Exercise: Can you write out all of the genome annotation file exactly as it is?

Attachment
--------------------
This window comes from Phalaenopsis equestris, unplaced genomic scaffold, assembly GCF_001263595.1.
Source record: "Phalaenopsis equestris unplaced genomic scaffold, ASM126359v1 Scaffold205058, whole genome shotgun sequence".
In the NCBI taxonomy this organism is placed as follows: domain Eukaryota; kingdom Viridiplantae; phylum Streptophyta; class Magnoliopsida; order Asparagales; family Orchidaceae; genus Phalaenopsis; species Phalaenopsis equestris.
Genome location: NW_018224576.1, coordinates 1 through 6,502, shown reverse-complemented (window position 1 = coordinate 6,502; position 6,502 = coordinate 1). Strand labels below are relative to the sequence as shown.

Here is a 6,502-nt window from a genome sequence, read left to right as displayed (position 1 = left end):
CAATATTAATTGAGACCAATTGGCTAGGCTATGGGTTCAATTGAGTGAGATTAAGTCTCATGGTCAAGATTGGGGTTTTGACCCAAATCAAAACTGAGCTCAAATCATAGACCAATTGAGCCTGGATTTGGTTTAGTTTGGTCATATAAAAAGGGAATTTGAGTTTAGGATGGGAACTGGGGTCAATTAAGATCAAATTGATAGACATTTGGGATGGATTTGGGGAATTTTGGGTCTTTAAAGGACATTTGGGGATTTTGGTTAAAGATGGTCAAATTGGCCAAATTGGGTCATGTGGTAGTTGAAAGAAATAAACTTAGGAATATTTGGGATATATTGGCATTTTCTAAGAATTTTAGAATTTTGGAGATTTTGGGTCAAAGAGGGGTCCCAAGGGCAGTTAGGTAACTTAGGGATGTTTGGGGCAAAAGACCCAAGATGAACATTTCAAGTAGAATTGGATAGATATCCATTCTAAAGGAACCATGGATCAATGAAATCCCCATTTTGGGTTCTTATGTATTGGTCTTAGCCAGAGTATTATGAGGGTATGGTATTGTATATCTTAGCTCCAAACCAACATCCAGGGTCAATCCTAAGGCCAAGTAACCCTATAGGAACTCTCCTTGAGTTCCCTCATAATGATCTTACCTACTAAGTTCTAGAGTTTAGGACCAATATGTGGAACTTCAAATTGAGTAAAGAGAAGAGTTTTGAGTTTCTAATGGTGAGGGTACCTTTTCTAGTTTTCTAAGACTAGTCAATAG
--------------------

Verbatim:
This window comes from Phalaenopsis equestris, unplaced genomic scaffold, assembly GCF_001263595.1.
Source record: "Phalaenopsis equestris unplaced genomic scaffold, ASM126359v1 Scaffold205058, whole genome shotgun sequence".
In the NCBI taxonomy this organism is placed as follows: domain Eukaryota; kingdom Viridiplantae; phylum Streptophyta; class Magnoliopsida; order Asparagales; family Orchidaceae; genus Phalaenopsis; species Phalaenopsis equestris.
Genome location: NW_018224576.1, coordinates 1 through 6,502, shown reverse-complemented (window position 1 = coordinate 6,502; position 6,502 = coordinate 1). Strand labels below are relative to the sequence as shown.

Here is a 6,502-nt window from a genome sequence, read left to right as displayed (position 1 = left end):
CAATATTAATTGAGACCAATTGGCTAGGCTATGGGTTCAATTGAGTGAGATTAAGTCTCATGGTCAAGATTGGGGTTTTGACCCAAATCAAAACTGAGCTCAAATCATAGACCAATTGAGCCTGGATTTGGTTTAGTTTGGTCATATAAAAAGGGAATTTGAGTTTAGGATGGGAACTGGGGTCAATTAAGATCAAATTGATAGACATTTGGGATGGATTTGGGGAATTTTGGGTCTTTAAAGGACATTTGGGGATTTTGGTTAAAGATGGTCAAATTGGCCAAATTGGGTCATGTGGTAGTTGAAAGAAATAAACTTAGGAATATTTGGGATATATTGGCATTTTCTAAGAATTTTAGAATTTTGGAGATTTTGGGTCAAAGAGGGGTCCCAAGGGCAGTTAGGTAACTTAGGGATGTTTGGGGCAAAAGACCCAAGATGAACATTTCAAGTAGAATTGGATAGATATCCATTCTAAAGGAACCATGGATCAATGAAATCCCCATTTTGGGTTCTTATGTATTGGTCTTAGCCAGAGTATTATGAGGGTATGGTATTGTATATCTTAGCTCCAAACCAACATCCAGGGTCAATCCTAAGGCCAAGTAACCCTATAGGAACTCTCCTTGAGTTCCCTCATAATGATCTTACCTACTAAGTTCTAGAGTTTAGGACCAATATGTGGAACTTCAAATTGAGTAAAGAGAAGAGTTTTGAGTTTCTAATGGTGAGGGTACCTTTTCTAGTTTTCTAAGACTAGTCAATAG